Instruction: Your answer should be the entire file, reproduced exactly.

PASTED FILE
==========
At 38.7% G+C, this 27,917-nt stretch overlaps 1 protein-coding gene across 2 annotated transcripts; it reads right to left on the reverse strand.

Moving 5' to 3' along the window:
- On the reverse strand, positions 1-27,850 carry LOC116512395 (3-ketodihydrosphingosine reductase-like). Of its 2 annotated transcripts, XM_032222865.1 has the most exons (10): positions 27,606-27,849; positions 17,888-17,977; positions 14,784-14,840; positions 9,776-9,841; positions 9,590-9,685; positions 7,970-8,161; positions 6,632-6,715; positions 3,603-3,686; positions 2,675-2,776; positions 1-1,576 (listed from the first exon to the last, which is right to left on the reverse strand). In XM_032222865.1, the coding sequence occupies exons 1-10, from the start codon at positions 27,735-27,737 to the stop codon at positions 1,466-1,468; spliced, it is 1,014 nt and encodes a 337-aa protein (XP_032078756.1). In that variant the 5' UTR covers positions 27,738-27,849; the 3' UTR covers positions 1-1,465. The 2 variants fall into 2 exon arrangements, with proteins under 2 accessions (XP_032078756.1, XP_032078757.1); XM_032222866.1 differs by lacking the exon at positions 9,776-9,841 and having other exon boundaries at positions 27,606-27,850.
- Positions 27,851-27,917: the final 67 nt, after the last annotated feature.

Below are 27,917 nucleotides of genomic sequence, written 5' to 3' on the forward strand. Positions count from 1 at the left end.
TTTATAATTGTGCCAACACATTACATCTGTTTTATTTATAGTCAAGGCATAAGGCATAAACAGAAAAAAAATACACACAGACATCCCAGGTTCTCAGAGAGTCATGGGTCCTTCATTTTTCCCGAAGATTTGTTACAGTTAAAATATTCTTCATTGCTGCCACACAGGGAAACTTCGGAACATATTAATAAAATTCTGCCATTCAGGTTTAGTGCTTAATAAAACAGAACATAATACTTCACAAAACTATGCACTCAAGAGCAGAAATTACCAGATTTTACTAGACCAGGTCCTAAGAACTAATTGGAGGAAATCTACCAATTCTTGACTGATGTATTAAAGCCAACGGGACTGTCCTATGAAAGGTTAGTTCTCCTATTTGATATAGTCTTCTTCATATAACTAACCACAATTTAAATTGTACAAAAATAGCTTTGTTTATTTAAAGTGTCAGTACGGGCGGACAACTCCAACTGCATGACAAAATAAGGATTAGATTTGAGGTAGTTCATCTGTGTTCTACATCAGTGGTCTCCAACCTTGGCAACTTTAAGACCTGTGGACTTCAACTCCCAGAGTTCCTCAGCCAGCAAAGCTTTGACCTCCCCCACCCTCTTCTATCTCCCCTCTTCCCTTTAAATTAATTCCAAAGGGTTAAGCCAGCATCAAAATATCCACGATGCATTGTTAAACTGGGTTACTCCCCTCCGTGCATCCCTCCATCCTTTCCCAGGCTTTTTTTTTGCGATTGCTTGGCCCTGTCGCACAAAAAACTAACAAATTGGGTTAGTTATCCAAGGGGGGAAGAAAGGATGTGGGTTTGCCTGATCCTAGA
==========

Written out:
At 38.7% G+C, this 27,917-nt stretch overlaps 1 protein-coding gene across 2 annotated transcripts; it reads right to left on the reverse strand.

Moving 5' to 3' along the window:
- On the reverse strand, positions 1-27,850 carry LOC116512395 (3-ketodihydrosphingosine reductase-like). Of its 2 annotated transcripts, XM_032222865.1 has the most exons (10): positions 27,606-27,849; positions 17,888-17,977; positions 14,784-14,840; positions 9,776-9,841; positions 9,590-9,685; positions 7,970-8,161; positions 6,632-6,715; positions 3,603-3,686; positions 2,675-2,776; positions 1-1,576 (listed from the first exon to the last, which is right to left on the reverse strand). In XM_032222865.1, the coding sequence occupies exons 1-10, from the start codon at positions 27,735-27,737 to the stop codon at positions 1,466-1,468; spliced, it is 1,014 nt and encodes a 337-aa protein (XP_032078756.1). In that variant the 5' UTR covers positions 27,738-27,849; the 3' UTR covers positions 1-1,465. The 2 variants fall into 2 exon arrangements, with proteins under 2 accessions (XP_032078756.1, XP_032078757.1); XM_032222866.1 differs by lacking the exon at positions 9,776-9,841 and having other exon boundaries at positions 27,606-27,850.
- Positions 27,851-27,917: the final 67 nt, after the last annotated feature.

Below are 27,917 nucleotides of genomic sequence, written 5' to 3' on the forward strand. Positions count from 1 at the left end.
TTTATAATTGTGCCAACACATTACATCTGTTTTATTTATAGTCAAGGCATAAGGCATAAACAGAAAAAAAATACACACAGACATCCCAGGTTCTCAGAGAGTCATGGGTCCTTCATTTTTCCCGAAGATTTGTTACAGTTAAAATATTCTTCATTGCTGCCACACAGGGAAACTTCGGAACATATTAATAAAATTCTGCCATTCAGGTTTAGTGCTTAATAAAACAGAACATAATACTTCACAAAACTATGCACTCAAGAGCAGAAATTACCAGATTTTACTAGACCAGGTCCTAAGAACTAATTGGAGGAAATCTACCAATTCTTGACTGATGTATTAAAGCCAACGGGACTGTCCTATGAAAGGTTAGTTCTCCTATTTGATATAGTCTTCTTCATATAACTAACCACAATTTAAATTGTACAAAAATAGCTTTGTTTATTTAAAGTGTCAGTACGGGCGGACAACTCCAACTGCATGACAAAATAAGGATTAGATTTGAGGTAGTTCATCTGTGTTCTACATCAGTGGTCTCCAACCTTGGCAACTTTAAGACCTGTGGACTTCAACTCCCAGAGTTCCTCAGCCAGCAAAGCTTTGACCTCCCCCACCCTCTTCTATCTCCCCTCTTCCCTTTAAATTAATTCCAAAGGGTTAAGCCAGCATCAAAATATCCACGATGCATTGTTAAACTGGGTTACTCCCCTCCGTGCATCCCTCCATCCTTTCCCAGGCTTTTTTTTTGCGATTGCTTGGCCCTGTCGCACAAAAAACTAACAAATTGGGTTAGTTATCCAAGGGGGGAAGAAAGGATGTGGGTTTGCCTGATCCTAGA